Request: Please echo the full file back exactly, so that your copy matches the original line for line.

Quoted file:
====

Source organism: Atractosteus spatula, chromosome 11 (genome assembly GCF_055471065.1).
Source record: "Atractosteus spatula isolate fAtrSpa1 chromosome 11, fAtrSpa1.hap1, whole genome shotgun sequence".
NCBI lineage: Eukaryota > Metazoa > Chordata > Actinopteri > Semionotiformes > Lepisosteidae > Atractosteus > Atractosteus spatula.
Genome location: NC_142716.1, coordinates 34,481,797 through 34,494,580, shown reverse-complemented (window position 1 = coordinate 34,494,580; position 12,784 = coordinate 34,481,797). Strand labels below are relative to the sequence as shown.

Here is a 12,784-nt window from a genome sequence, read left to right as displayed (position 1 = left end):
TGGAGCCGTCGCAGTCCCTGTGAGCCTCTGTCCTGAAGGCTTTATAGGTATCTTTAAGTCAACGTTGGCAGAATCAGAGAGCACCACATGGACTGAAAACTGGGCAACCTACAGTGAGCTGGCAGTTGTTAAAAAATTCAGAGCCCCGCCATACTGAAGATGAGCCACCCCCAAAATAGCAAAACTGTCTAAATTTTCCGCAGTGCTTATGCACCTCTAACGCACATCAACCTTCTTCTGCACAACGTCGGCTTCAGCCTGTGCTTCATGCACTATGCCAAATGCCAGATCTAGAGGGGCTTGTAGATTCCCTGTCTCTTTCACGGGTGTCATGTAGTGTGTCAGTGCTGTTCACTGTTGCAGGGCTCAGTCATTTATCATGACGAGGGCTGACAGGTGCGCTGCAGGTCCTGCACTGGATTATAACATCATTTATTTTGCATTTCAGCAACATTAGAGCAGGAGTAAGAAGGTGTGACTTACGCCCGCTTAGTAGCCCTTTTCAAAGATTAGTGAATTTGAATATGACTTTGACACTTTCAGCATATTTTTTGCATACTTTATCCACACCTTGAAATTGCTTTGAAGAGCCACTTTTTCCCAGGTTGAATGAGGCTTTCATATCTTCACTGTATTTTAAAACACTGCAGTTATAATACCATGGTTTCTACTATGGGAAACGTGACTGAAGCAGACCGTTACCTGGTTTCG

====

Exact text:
Source organism: Atractosteus spatula, chromosome 11 (genome assembly GCF_055471065.1).
Source record: "Atractosteus spatula isolate fAtrSpa1 chromosome 11, fAtrSpa1.hap1, whole genome shotgun sequence".
NCBI lineage: Eukaryota > Metazoa > Chordata > Actinopteri > Semionotiformes > Lepisosteidae > Atractosteus > Atractosteus spatula.
Genome location: NC_142716.1, coordinates 34,481,797 through 34,494,580, shown reverse-complemented (window position 1 = coordinate 34,494,580; position 12,784 = coordinate 34,481,797). Strand labels below are relative to the sequence as shown.

Here is a 12,784-nt window from a genome sequence, read left to right as displayed (position 1 = left end):
TGGAGCCGTCGCAGTCCCTGTGAGCCTCTGTCCTGAAGGCTTTATAGGTATCTTTAAGTCAACGTTGGCAGAATCAGAGAGCACCACATGGACTGAAAACTGGGCAACCTACAGTGAGCTGGCAGTTGTTAAAAAATTCAGAGCCCCGCCATACTGAAGATGAGCCACCCCCAAAATAGCAAAACTGTCTAAATTTTCCGCAGTGCTTATGCACCTCTAACGCACATCAACCTTCTTCTGCACAACGTCGGCTTCAGCCTGTGCTTCATGCACTATGCCAAATGCCAGATCTAGAGGGGCTTGTAGATTCCCTGTCTCTTTCACGGGTGTCATGTAGTGTGTCAGTGCTGTTCACTGTTGCAGGGCTCAGTCATTTATCATGACGAGGGCTGACAGGTGCGCTGCAGGTCCTGCACTGGATTATAACATCATTTATTTTGCATTTCAGCAACATTAGAGCAGGAGTAAGAAGGTGTGACTTACGCCCGCTTAGTAGCCCTTTTCAAAGATTAGTGAATTTGAATATGACTTTGACACTTTCAGCATATTTTTTGCATACTTTATCCACACCTTGAAATTGCTTTGAAGAGCCACTTTTTCCCAGGTTGAATGAGGCTTTCATATCTTCACTGTATTTTAAAACACTGCAGTTATAATACCATGGTTTCTACTATGGGAAACGTGACTGAAGCAGACCGTTACCTGGTTTCG